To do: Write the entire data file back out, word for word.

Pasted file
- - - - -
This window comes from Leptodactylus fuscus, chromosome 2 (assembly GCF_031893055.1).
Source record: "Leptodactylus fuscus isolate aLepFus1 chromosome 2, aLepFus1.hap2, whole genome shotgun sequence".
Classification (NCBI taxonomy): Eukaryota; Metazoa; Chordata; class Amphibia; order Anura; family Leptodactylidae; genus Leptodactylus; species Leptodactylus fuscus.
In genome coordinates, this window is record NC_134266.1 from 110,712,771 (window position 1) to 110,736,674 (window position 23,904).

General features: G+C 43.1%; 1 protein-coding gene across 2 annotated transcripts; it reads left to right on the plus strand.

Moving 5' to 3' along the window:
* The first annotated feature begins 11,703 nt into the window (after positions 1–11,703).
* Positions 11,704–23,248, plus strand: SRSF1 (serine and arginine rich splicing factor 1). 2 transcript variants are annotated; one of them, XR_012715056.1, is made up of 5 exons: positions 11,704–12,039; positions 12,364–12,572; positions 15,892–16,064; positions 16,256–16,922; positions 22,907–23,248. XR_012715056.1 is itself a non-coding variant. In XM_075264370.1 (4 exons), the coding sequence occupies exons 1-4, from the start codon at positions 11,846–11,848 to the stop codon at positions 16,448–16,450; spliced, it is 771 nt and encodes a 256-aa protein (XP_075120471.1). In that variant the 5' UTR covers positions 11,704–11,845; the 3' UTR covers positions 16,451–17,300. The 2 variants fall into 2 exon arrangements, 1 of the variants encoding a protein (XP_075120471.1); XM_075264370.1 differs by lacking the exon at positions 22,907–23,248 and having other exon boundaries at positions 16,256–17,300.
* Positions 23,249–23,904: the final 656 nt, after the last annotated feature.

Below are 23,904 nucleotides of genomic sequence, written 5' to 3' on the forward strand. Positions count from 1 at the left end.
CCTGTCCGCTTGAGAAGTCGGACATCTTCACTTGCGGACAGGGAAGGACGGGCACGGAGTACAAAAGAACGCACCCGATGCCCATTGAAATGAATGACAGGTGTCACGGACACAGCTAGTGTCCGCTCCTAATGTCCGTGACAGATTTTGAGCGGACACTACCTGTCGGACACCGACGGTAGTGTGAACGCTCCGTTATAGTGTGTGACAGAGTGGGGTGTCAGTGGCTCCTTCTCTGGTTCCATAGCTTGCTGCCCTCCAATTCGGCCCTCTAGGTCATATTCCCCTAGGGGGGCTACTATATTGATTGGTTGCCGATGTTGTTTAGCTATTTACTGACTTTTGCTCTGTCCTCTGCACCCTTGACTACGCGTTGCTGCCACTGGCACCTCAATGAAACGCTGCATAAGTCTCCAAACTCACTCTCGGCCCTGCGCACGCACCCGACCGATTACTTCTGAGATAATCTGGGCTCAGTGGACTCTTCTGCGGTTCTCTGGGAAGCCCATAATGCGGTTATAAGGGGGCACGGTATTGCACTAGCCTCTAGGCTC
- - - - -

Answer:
This window comes from Leptodactylus fuscus, chromosome 2 (assembly GCF_031893055.1).
Source record: "Leptodactylus fuscus isolate aLepFus1 chromosome 2, aLepFus1.hap2, whole genome shotgun sequence".
Classification (NCBI taxonomy): Eukaryota; Metazoa; Chordata; class Amphibia; order Anura; family Leptodactylidae; genus Leptodactylus; species Leptodactylus fuscus.
In genome coordinates, this window is record NC_134266.1 from 110,712,771 (window position 1) to 110,736,674 (window position 23,904).

General features: G+C 43.1%; 1 protein-coding gene across 2 annotated transcripts; it reads left to right on the plus strand.

Moving 5' to 3' along the window:
* The first annotated feature begins 11,703 nt into the window (after positions 1–11,703).
* Positions 11,704–23,248, plus strand: SRSF1 (serine and arginine rich splicing factor 1). 2 transcript variants are annotated; one of them, XR_012715056.1, is made up of 5 exons: positions 11,704–12,039; positions 12,364–12,572; positions 15,892–16,064; positions 16,256–16,922; positions 22,907–23,248. XR_012715056.1 is itself a non-coding variant. In XM_075264370.1 (4 exons), the coding sequence occupies exons 1-4, from the start codon at positions 11,846–11,848 to the stop codon at positions 16,448–16,450; spliced, it is 771 nt and encodes a 256-aa protein (XP_075120471.1). In that variant the 5' UTR covers positions 11,704–11,845; the 3' UTR covers positions 16,451–17,300. The 2 variants fall into 2 exon arrangements, 1 of the variants encoding a protein (XP_075120471.1); XM_075264370.1 differs by lacking the exon at positions 22,907–23,248 and having other exon boundaries at positions 16,256–17,300.
* Positions 23,249–23,904: the final 656 nt, after the last annotated feature.

Below are 23,904 nucleotides of genomic sequence, written 5' to 3' on the forward strand. Positions count from 1 at the left end.
CCTGTCCGCTTGAGAAGTCGGACATCTTCACTTGCGGACAGGGAAGGACGGGCACGGAGTACAAAAGAACGCACCCGATGCCCATTGAAATGAATGACAGGTGTCACGGACACAGCTAGTGTCCGCTCCTAATGTCCGTGACAGATTTTGAGCGGACACTACCTGTCGGACACCGACGGTAGTGTGAACGCTCCGTTATAGTGTGTGACAGAGTGGGGTGTCAGTGGCTCCTTCTCTGGTTCCATAGCTTGCTGCCCTCCAATTCGGCCCTCTAGGTCATATTCCCCTAGGGGGGCTACTATATTGATTGGTTGCCGATGTTGTTTAGCTATTTACTGACTTTTGCTCTGTCCTCTGCACCCTTGACTACGCGTTGCTGCCACTGGCACCTCAATGAAACGCTGCATAAGTCTCCAAACTCACTCTCGGCCCTGCGCACGCACCCGACCGATTACTTCTGAGATAATCTGGGCTCAGTGGACTCTTCTGCGGTTCTCTGGGAAGCCCATAATGCGGTTATAAGGGGGCACGGTATTGCACTAGCCTCTAGGCTC